Ancient history

Battle of Stalingrad

Last updated:2022-07-25
The Battle of Stalingrad was the biggest battle fought during World War II. After months of fighting, the Soviets emerged victorious with two million dead.

The Battle of Stalingrad it was the biggest battle fought during the Second World War. It took place between the German and Soviet armies from July 1942 to February 1943 and resulted in the deaths of approximately two million people. The gigantic effort undertaken by the Soviets and the depletion of the strength of the German armies resulted in a Soviet victory fundamental to the fate of the conflict.


The battle fought at Stalingrad was part of Operation Barbarossa, initiated by the Nazis in June 1941. Operation Barbarossa organized the invasion of the Soviet Union with three major targets:the city of Leningrad , Moscow (capital of the Soviet Union) and the industrial park of the Stalingrad region .

Operation Barbarossa was aimed at the conquest of the Soviet Union in a fulminating way, similar to what had happened in France. However, Germany's failure in this regard caused the conflicts in the Soviet Union to extend and become the main battlefront of the Germans.

The initial rapid advance turned into a slow and painful one. In mid-1942, the city of Stalingrad became a key objective for Adolf Hitler. The city was an important industrial park of the Soviet Union, it was on the banks of the Volga River and was the gateway to the Caucasus region, rich in ore and oil.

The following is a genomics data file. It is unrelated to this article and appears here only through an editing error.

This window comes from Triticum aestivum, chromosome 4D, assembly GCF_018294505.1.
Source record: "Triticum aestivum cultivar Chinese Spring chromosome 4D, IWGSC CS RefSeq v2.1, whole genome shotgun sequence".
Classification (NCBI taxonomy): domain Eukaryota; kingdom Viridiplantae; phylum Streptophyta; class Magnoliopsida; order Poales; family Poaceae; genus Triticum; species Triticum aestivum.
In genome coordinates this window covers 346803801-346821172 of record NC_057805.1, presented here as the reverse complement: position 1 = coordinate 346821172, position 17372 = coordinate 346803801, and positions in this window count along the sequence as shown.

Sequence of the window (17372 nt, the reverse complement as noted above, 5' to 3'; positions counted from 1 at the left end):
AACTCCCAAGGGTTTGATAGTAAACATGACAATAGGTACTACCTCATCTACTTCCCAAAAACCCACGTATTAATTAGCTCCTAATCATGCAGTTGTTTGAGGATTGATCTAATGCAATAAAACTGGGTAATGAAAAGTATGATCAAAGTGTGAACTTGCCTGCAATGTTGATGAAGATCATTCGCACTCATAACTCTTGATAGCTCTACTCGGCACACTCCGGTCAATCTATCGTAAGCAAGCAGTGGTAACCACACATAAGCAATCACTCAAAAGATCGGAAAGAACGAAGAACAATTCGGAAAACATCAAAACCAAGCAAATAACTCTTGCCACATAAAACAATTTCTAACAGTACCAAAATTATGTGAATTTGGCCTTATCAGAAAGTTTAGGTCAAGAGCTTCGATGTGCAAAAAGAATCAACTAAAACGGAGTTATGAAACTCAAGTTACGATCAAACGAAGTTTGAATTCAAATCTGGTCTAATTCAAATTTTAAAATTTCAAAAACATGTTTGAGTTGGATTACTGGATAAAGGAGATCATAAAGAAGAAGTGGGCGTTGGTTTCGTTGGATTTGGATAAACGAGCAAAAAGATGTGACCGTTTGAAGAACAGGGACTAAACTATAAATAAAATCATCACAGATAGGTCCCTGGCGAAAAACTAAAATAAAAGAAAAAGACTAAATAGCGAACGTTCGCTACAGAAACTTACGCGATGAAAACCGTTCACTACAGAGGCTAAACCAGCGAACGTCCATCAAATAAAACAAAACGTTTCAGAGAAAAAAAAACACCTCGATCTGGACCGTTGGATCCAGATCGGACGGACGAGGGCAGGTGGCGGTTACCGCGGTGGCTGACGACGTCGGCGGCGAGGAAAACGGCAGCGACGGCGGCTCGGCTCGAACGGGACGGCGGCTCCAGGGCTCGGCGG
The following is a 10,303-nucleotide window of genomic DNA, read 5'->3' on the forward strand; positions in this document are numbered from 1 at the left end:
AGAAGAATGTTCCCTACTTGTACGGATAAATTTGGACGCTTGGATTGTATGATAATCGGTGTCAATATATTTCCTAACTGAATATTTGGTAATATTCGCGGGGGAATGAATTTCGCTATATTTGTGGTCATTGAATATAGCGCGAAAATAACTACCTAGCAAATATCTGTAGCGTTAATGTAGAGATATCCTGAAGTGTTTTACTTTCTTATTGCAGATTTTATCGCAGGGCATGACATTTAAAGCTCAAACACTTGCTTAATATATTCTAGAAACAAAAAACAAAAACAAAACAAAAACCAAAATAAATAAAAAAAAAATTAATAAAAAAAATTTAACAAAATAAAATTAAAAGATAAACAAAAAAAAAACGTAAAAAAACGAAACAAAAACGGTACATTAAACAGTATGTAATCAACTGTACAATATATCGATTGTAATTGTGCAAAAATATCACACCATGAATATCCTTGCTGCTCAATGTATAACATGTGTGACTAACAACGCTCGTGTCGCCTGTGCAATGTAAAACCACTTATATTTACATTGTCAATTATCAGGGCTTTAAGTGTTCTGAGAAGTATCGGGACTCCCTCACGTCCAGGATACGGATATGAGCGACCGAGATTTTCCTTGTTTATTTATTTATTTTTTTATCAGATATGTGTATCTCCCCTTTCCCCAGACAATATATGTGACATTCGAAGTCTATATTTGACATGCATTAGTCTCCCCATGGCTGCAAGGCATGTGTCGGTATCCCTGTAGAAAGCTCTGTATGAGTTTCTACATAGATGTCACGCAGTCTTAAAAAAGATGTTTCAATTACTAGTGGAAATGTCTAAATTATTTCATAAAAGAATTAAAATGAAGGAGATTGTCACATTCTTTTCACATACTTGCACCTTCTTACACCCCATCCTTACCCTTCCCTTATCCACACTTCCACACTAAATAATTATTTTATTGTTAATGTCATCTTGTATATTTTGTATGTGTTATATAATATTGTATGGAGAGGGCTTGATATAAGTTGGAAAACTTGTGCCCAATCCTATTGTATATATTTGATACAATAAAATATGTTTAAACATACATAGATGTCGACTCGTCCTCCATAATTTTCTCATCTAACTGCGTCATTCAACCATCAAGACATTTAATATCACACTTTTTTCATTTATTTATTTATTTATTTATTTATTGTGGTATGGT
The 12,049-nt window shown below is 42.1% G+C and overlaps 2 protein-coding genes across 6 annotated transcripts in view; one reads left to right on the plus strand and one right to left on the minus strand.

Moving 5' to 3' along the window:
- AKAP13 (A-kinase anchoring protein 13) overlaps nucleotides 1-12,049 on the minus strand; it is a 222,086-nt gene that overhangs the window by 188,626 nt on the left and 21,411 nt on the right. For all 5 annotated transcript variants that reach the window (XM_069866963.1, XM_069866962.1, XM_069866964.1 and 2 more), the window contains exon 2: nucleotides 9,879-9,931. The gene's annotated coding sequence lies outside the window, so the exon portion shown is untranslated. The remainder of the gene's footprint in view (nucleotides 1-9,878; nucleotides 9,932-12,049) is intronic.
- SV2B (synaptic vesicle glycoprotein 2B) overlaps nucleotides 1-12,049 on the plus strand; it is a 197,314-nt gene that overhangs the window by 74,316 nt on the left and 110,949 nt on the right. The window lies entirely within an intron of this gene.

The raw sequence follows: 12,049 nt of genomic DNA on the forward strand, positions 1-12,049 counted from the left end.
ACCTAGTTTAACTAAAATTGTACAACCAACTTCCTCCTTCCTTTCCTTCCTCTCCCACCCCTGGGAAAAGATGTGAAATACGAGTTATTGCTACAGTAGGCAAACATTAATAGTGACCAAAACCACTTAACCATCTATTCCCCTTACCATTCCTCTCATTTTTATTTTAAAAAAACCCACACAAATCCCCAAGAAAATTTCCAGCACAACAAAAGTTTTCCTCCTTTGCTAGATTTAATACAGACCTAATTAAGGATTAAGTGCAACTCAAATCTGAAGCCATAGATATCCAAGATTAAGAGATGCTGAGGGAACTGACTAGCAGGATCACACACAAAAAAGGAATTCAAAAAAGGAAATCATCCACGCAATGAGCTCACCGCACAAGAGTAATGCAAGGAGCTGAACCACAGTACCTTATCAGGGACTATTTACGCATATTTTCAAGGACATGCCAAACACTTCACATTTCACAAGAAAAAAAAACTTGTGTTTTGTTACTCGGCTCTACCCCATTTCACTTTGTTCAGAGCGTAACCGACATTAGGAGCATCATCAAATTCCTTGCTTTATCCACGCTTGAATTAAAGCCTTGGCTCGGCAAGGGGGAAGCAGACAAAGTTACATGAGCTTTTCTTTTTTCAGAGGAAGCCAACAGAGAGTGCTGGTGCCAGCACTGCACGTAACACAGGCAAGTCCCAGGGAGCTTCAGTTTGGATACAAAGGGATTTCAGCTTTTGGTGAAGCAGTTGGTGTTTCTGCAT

Battle of Stalingrad

Panorama of the city of Stalingrad in ruins during the battle fought there between 1942 and 1943

The Battle of Stalingrad officially began on July 17, 1942 . The approach of Nazi forces to the city resulted in a desperate evacuation of the population, which crossed the Volga River towards Russia's east. Command of German forces at Stalingrad was assigned to Friedrich Paulus .

The German attack on the city of Stalingrad began with a heavy bombardment charge by the Luftwaffe (German warplane). German attacks turned part of the city into ruins. The first major ground attack by the Germans took place on September 13, after Friedrich Paulus received an order from Hitler stipulating a deadline for the conquest of Stalingrad.

The conquest of Stalingrad became an obsession for Hitler, who mobilized various resources, concentrating them on attacks against the city. This severely hampered the German war effort on other fronts. Another controversial decision made by Hitler was considered crucial to the failure of German forces:to extend the German army's line over a very vast distance.

On Stalin's side, the defense of Stalingrad was also considered crucial and was handed over to Major General Vasily Chuikov . The Soviet Major General knew that the defense of the city must happen at all costs and, when questioned by Khrushchev (Communist Party commissar in the region), replied:“we will defend the city or we will die trying”|1| .

Furthermore, during the battle, an express order of Stalin was to prevent the growth of defeatism in the Soviet forces. Thus, all soldiers who retreated or deserted would be summarily executed . It is estimated that during the battle fought at Stalingrad around 13,500 Soviet soldiers were executed like traitors |2| .